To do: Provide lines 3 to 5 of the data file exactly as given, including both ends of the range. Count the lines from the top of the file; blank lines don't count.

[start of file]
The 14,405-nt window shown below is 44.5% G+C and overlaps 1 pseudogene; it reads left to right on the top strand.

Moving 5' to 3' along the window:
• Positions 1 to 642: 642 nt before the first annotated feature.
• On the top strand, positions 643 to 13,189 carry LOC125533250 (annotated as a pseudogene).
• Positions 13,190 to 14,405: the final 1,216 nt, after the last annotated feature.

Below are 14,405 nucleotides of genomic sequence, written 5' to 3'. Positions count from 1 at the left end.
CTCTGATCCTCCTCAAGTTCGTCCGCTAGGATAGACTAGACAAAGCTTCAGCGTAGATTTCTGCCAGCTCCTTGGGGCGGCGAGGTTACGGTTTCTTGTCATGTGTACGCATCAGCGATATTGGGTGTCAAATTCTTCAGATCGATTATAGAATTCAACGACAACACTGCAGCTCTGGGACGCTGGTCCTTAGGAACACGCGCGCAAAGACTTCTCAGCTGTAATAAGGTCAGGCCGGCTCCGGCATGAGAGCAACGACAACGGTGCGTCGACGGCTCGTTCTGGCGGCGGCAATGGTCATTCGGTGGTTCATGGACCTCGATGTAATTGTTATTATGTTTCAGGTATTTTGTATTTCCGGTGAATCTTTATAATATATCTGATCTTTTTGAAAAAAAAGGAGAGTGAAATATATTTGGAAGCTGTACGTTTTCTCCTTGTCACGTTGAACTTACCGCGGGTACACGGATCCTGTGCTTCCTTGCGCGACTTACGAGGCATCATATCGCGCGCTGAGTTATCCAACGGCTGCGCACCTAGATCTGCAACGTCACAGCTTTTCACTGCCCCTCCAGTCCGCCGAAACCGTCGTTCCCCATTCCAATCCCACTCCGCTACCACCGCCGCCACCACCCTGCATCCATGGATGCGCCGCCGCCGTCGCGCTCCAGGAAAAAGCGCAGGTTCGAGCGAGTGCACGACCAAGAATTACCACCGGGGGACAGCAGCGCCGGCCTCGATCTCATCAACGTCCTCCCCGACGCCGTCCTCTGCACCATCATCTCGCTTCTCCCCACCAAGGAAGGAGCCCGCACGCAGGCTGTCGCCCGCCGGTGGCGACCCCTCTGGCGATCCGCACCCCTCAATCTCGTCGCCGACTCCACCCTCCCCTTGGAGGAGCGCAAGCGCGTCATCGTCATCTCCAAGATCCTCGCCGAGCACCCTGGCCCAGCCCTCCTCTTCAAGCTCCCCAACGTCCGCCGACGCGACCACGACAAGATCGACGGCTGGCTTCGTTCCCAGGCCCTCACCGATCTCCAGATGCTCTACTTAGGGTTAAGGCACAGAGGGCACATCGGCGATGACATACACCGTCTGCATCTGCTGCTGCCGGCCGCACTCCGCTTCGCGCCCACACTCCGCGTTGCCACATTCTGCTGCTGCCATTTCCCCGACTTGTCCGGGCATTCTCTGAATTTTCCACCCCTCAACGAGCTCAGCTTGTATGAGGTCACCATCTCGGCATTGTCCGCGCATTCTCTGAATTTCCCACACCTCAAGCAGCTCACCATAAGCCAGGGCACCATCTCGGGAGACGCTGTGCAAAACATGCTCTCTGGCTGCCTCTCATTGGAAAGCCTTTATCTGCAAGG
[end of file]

• Positions 1 to 642: 642 nt before the first annotated feature.
• On the top strand, positions 643 to 13,189 carry LOC125533250 (annotated as a pseudogene).
• Positions 13,190 to 14,405: the final 1,216 nt, after the last annotated feature.